underlying mechanisms that lead to climate change. In the absence of a ﬁrm
grasp of the facts, there is a wide range of cognitive biases that plague indi-
vidual assessment, and complicated technical problems are especially prone
to such biases (Kahneman, Slovic, and Tversky, 1982).
In turn, basic understanding does not imply clear opinions on associ-
ated policies. A scientist or technologist steeped in technical details, for
example, might well be indifferent with regard to which speciﬁc policies
are enacted. By the same token, ignorance does not preclude strong opin-
ions. More generally, positive or negative views do not reveal the strength
of those views. Strong opinions do not necessarily translate into political
support, nor does afﬁliation with a political party necessarily imply support
for their party’s position on every issue. Next, general views do not always
translate into support for speciﬁc action, particularly those that will have
a direct personal or local impact. Finally, opinion need not translate into
individual actions or active political support that might move a policy
forward. It is these missing links in the chain linking public understanding
with public policy that will be explored by drawing upon public opinion
results in the areas of science and technology, energy, and the environment.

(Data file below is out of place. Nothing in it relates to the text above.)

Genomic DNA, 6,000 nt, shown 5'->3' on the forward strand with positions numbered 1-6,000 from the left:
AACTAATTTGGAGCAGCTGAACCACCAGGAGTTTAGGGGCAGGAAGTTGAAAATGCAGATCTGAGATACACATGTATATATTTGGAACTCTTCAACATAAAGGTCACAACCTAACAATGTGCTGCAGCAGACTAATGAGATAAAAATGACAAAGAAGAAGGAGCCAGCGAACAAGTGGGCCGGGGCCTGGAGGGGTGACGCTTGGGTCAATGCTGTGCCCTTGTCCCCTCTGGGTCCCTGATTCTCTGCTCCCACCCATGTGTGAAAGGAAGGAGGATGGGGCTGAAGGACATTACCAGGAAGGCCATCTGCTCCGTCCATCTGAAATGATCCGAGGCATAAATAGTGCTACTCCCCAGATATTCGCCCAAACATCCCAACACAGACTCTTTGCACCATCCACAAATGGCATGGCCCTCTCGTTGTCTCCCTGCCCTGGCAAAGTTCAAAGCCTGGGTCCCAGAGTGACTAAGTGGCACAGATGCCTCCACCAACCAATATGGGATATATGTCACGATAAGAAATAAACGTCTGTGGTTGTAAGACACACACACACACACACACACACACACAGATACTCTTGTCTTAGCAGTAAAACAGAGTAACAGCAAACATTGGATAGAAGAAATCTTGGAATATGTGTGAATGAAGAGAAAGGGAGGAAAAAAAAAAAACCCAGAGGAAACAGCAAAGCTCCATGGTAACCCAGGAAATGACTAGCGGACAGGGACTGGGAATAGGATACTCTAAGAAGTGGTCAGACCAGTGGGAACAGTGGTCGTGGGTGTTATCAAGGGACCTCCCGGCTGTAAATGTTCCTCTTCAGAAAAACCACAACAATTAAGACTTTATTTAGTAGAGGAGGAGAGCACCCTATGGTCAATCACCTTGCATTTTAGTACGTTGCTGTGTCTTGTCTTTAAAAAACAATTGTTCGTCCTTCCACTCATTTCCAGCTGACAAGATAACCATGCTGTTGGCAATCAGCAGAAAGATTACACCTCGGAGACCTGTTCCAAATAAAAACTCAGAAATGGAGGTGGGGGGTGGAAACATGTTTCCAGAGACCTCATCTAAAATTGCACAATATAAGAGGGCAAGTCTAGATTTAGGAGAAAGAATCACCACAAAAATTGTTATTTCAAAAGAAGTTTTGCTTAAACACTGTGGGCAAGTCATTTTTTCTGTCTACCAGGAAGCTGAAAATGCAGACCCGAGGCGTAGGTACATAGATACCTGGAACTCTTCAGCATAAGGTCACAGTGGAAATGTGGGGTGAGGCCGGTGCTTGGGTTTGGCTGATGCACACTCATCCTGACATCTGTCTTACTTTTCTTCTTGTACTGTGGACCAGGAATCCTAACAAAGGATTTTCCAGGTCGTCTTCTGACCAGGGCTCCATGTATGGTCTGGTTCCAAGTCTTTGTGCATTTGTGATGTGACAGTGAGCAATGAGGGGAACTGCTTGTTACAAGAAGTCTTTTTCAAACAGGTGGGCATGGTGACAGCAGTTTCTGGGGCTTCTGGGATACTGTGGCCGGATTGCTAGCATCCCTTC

Applied to the question of energy choices and their interaction with
climate change policy, one might expect that some disconnects are severe.
Public attention to both science and technology and to environmental
issues is relatively low. Moreover, the underlying scientiﬁc evidence for
climate change that would motivate action has been contested, at least in
the United States, leading to further uncertainty. Possible solutions to the
climate problem are often of a technical nature and themselves subject to
considerable confusion. Translating those imperfect understandings into
opinions can be affected both by political afﬁliation and personal interests.
The environment has become a partisan issue in the United States that can
then impact perceptions and attitudes. Even the term environmentalist has
become laden with different meanings, with diverse implications for atti-
tudes and policy choices. Many environmental issues also come with their
own set of local and personal repercussions, such as siting of facilities or
impacts on individual behavior. Finally, there may still be notable differ-
ences between the public’s preferences and the choices made by their
Establishing the links between understanding and policy choice has to
date been imperfect at best. Any inquiry, therefore, must rely on incom-
plete evidence. Probing these links is vital, however, to producing a richer
appreciation of how the public can inﬂuence policy debates and, equally, to
understanding how ongoing policy debates might inﬂuence the public.
There is a relatively small informed audience for many policy questions.
Researchers have concluded that less than one-ﬁfth of U.S. residents meet
202 Driving Climate Change